Omar Abdullah is now negotiating to form a new government
The president of the National Conference party in the Indian state of Jammu and Kashmir has emerged as the favourite to become new chief minister.
Omar Abdullah is set to meet Congress President Sonia Gandhi to discuss the formation of a new government.
Recent elections in the state concluded with the National Conference emerging as the largest party, but without an overall majority.
It is trying to hammer out a deal with other parties to form a new government.
Mr Abdullah is hotly tipped to take the post of chief minister after his father, Farooq Abdullah, said that he did not want the job, adding that it required the energy of a younger man.
BREAKDOWN OF THE SEATS
National Conference: 28 seats
People's Democratic Party: 21 seats
Congress Party: 17 seats
Bharatiya Janata Party: 11 seats
"The time has now come. I will recommend to the party that it should consider Omar Abdullah for the chief minister's post," Farooq Abdullah said.
Correspondents say that because no clear winner emerged from staggered state elections after counting finally ended on Sunday, a period of uncertainty is expected in the disputed region until a coalition is cobbled together.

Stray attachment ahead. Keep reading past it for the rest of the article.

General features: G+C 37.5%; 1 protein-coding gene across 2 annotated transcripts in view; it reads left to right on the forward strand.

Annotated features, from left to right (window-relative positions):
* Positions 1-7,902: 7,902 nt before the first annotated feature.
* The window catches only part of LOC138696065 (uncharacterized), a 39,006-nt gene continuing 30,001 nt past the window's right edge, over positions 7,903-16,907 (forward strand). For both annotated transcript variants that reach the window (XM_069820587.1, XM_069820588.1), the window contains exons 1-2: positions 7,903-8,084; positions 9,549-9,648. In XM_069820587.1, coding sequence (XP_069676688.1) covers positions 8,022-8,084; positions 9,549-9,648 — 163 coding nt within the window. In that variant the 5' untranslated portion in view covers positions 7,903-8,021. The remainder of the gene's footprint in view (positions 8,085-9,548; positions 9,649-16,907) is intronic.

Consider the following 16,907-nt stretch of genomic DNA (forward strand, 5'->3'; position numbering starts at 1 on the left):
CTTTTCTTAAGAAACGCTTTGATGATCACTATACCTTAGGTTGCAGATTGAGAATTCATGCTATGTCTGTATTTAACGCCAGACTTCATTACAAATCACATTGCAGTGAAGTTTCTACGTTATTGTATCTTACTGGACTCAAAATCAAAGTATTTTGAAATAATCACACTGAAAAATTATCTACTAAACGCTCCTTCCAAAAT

The National Conference - the largest pro-Indian party in Indian-administered Kashmir - was the biggest winner, ending with 28 seats, but still well short of a majority, according to official figures.
The party now wants to enter into an alliance with India's ruling Congress party, which won 17 seats.
"We are open to an alliance with Congress," Omar Abdullah told reporters.
Correspondents say that the turnout in many Muslim-majority constituencies was more than 50%, slightly less than elections in 2002, but still hailed as a triumph by the authorities, who argue that support for separatism is diminishing.
In recent months there have been huge pro-independence demonstrations in Kashmir which were met with force by the security forces, leaving many dead.
Dozens of separatist leaders were detained to prevent them leading protests against the poll.